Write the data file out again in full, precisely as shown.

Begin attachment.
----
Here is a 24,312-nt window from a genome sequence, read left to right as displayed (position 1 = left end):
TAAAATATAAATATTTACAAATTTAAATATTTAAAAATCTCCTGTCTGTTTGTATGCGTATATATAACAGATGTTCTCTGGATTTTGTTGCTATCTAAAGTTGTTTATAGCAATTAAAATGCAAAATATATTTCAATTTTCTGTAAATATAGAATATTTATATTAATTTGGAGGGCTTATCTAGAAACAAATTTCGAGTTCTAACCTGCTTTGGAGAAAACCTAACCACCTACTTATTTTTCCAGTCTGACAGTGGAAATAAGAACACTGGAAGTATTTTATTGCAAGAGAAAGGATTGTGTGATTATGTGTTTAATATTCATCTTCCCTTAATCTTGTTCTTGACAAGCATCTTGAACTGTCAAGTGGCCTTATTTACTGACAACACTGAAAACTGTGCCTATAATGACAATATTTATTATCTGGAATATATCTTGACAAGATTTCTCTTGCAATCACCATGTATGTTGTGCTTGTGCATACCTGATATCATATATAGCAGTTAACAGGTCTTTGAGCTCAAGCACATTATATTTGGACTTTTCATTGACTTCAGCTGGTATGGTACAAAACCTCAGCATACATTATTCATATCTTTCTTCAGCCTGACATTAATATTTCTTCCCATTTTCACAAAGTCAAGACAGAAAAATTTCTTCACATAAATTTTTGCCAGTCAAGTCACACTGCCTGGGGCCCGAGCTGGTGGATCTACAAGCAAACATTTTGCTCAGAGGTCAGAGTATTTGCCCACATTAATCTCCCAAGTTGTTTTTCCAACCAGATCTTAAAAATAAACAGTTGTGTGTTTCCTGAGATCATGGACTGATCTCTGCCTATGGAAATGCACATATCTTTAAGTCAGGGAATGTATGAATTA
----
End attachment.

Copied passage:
Here is a 24,312-nt window from a genome sequence, read left to right as displayed (position 1 = left end):
TAAAATATAAATATTTACAAATTTAAATATTTAAAAATCTCCTGTCTGTTTGTATGCGTATATATAACAGATGTTCTCTGGATTTTGTTGCTATCTAAAGTTGTTTATAGCAATTAAAATGCAAAATATATTTCAATTTTCTGTAAATATAGAATATTTATATTAATTTGGAGGGCTTATCTAGAAACAAATTTCGAGTTCTAACCTGCTTTGGAGAAAACCTAACCACCTACTTATTTTTCCAGTCTGACAGTGGAAATAAGAACACTGGAAGTATTTTATTGCAAGAGAAAGGATTGTGTGATTATGTGTTTAATATTCATCTTCCCTTAATCTTGTTCTTGACAAGCATCTTGAACTGTCAAGTGGCCTTATTTACTGACAACACTGAAAACTGTGCCTATAATGACAATATTTATTATCTGGAATATATCTTGACAAGATTTCTCTTGCAATCACCATGTATGTTGTGCTTGTGCATACCTGATATCATATATAGCAGTTAACAGGTCTTTGAGCTCAAGCACATTATATTTGGACTTTTCATTGACTTCAGCTGGTATGGTACAAAACCTCAGCATACATTATTCATATCTTTCTTCAGCCTGACATTAATATTTCTTCCCATTTTCACAAAGTCAAGACAGAAAAATTTCTTCACATAAATTTTTGCCAGTCAAGTCACACTGCCTGGGGCCCGAGCTGGTGGATCTACAAGCAAACATTTTGCTCAGAGGTCAGAGTATTTGCCCACATTAATCTCCCAAGTTGTTTTTCCAACCAGATCTTAAAAATAAACAGTTGTGTGTTTCCTGAGATCATGGACTGATCTCTGCCTATGGAAATGCACATATCTTTAAGTCAGGGAATGTATGAATTA